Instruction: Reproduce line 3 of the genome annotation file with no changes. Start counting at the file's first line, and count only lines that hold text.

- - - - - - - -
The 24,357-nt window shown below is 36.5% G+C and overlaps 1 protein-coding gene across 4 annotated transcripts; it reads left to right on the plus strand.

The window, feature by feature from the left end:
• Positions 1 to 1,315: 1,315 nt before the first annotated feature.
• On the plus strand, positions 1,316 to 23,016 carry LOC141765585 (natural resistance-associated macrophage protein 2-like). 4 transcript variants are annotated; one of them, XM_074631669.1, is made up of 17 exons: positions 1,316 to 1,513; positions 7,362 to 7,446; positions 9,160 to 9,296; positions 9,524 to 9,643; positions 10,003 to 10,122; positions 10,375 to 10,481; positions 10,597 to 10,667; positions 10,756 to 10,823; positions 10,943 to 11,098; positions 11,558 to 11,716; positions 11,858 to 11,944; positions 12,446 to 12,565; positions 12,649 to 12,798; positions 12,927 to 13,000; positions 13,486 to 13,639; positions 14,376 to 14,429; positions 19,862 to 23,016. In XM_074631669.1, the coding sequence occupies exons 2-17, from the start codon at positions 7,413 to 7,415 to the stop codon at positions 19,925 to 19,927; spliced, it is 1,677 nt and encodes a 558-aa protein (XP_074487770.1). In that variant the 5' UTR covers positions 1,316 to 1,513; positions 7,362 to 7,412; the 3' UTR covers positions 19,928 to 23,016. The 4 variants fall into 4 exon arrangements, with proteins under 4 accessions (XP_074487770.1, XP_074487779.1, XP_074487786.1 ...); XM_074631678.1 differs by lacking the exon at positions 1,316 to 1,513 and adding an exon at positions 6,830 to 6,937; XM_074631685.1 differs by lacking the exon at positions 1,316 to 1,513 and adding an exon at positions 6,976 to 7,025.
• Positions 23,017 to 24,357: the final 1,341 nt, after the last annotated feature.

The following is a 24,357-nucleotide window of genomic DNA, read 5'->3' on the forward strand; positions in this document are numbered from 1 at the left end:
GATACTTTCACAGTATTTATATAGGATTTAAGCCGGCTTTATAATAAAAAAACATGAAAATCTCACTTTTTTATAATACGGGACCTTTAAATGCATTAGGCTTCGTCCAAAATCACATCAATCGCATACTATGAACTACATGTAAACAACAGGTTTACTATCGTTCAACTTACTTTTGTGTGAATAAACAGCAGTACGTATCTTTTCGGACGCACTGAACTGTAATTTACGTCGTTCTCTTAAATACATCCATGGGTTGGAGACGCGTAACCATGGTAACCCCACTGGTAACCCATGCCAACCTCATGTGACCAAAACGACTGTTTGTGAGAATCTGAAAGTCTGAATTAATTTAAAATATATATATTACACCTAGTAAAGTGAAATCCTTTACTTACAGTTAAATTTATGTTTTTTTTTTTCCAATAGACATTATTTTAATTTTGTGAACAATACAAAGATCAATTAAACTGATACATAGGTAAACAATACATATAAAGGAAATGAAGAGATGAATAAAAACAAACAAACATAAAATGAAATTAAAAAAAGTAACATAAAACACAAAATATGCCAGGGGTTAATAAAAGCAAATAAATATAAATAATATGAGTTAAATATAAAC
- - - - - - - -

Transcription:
• Positions 1 to 1,315: 1,315 nt before the first annotated feature.